For filling the jars, a wide, metal, short-spouted jam funnel and a ladle are useful for containing sticky mess.
The basic ingredients are Seville oranges, water, granulated sugar (you don’t need jam sugar because citrus fruit is rich in pectin), and lemon juice. There are recipes using dark brown sugar, a couple of dashes of whisky in the Scottish tradition, or a dash of Cointreau or Grand Marnier.
Quantities are important because they create the marmalade’s physical structure.
If you don’t like sugar then marmalade is not for you; marmalade will not happen without sugar. Marmalade uses a lot of sugar – usually twice the weight of fruit. With jam, it is often possible to use three-quarters of the weight of the fruit. I have tried using less sugar and made quite a good marmalade with one-and-a-half times the weight of sugar to fruit.
Harold McGee explains in his book, McGee on Food and Cooking (an enthralling book recommended to me by Sportsman chef Stephen Harris), how marmalade and jam happens: ‘When fruit is cut up and heated near the boil, the pectin chains are shaken loose from the cell walls and dissolve into the released cell fluids and any added water.’
To reform the pectin gel and set the marmalade, the cook needs to do three things:
Setting point is the biggest mystery of marmalade-making. McGee explains the science but only you can judge when setting point is reached and you won’t know that you were right until it has cooled in the jar. Leave it too long and you’ll be able to bounce your marmalade; too soon and it will be never more than a syrupy liquid.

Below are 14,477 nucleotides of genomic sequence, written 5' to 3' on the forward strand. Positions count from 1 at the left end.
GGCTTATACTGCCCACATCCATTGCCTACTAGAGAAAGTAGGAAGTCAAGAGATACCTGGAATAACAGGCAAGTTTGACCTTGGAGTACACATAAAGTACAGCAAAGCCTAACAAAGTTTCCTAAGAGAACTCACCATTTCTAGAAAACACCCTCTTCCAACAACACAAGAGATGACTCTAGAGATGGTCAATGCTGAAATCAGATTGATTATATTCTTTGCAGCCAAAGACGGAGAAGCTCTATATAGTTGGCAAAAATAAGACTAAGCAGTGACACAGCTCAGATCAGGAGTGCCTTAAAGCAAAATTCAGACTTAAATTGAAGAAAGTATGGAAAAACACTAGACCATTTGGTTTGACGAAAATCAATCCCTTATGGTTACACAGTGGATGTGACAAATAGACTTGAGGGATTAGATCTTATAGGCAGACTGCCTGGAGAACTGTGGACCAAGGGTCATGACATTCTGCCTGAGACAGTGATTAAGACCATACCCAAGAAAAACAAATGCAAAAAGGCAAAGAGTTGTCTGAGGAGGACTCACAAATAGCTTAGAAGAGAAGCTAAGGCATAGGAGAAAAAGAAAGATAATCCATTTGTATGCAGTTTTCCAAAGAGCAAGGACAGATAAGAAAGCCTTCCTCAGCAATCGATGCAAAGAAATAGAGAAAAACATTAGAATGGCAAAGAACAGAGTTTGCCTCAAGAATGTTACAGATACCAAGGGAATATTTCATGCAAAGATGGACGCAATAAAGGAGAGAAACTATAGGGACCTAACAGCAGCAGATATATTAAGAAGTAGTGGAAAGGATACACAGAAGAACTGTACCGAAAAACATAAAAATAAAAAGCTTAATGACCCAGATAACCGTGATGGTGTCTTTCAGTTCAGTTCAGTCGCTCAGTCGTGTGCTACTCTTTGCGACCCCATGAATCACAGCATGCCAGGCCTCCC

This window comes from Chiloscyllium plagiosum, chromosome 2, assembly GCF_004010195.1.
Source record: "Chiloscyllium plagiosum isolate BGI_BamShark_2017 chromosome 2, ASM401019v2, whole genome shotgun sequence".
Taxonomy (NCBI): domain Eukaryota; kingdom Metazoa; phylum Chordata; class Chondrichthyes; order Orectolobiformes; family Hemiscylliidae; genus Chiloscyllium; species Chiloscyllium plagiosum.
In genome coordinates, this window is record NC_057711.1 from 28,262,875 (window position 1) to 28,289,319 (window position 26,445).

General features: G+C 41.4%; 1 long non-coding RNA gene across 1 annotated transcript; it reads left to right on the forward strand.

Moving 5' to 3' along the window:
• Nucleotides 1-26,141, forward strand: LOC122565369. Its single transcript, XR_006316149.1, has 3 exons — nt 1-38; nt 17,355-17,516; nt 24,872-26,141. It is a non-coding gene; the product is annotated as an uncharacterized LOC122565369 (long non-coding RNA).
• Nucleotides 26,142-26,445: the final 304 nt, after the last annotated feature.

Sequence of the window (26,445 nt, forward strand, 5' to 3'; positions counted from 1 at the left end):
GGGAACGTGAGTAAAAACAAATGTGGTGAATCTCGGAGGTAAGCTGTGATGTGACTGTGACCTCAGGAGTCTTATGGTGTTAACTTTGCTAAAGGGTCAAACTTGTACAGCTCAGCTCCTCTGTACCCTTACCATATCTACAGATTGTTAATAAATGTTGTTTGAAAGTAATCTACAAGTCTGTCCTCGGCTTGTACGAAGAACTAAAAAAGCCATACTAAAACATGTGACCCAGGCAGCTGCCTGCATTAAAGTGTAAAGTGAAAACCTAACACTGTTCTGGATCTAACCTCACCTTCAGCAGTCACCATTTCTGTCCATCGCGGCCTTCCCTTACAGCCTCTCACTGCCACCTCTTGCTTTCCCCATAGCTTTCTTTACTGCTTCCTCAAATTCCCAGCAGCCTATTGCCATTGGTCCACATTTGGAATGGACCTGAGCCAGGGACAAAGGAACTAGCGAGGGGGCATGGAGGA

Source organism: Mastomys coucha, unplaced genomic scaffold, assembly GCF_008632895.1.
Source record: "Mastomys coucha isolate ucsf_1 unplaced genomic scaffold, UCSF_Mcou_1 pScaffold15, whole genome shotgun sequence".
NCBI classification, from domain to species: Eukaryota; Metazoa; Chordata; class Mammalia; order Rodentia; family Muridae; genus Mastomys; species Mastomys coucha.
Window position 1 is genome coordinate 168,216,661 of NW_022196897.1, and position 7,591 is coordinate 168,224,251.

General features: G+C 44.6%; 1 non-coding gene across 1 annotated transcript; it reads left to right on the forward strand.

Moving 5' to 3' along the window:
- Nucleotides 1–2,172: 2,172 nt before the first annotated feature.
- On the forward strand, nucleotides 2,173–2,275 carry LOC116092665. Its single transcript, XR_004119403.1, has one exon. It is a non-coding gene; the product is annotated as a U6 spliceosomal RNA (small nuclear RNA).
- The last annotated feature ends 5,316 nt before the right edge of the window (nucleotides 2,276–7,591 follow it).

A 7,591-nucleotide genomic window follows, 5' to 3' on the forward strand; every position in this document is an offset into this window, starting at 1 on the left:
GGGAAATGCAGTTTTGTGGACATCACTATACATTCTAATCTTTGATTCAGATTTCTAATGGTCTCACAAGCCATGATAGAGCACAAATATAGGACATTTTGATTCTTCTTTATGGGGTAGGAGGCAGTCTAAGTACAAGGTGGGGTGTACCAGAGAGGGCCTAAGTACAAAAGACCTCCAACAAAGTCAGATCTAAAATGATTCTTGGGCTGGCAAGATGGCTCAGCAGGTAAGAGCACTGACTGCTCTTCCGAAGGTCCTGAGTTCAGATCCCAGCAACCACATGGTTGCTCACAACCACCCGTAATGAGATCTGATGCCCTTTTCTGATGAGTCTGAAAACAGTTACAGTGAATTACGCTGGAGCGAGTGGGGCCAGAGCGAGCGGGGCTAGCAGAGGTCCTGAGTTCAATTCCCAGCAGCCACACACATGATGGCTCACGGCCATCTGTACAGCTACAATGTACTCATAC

Faced with your spitting, boiling cauldron, how do you decide? I have tried using a jam thermometer without success, maybe because the optimum heat varies according to where you are in relation to sea level. Then there are the fast-cooling methods: dripping marmalade on to a saucer you have just taken out of the freezer (if you have a freezer in the kitchen) or as Jane Grigson recommends, dripping it on to an ice cube. As the drip of marmalade cools it should wrinkle slightly as you push it, if it is ready. The thing is you have to work fast and turn the heat off as soon as it is ready and this is quite hard while you’re trying to wipe the steam off your glasses so you can read the thermometer or fishing among bags of peas to find the frozen saucer. I find the best method is to plunge in your wooden spoon, lift it above the pan, turn it sideways and let the marmalade drip off its edge. If it pours off like water, it needs to cook more; if it starts to drip slowly, moving down the side of the spoon to meet itself coming down the other side before languidly dropping back into the pan, turn the heat off.
Leave for 10 minutes before filling the jars so the shreds sink down and distribute themselves evenly in the marmalade.
Jane Grigson’s Fruit Book
McGee on Food & Cooking: An Encyclopedia of Kitchen Science, History and Culture
Order from Top Hat and Tales
Look out for Lisa Valder’s Challah recipe coming soon in Faversham Life
Text: Posy Gentles. Photographs: William Ford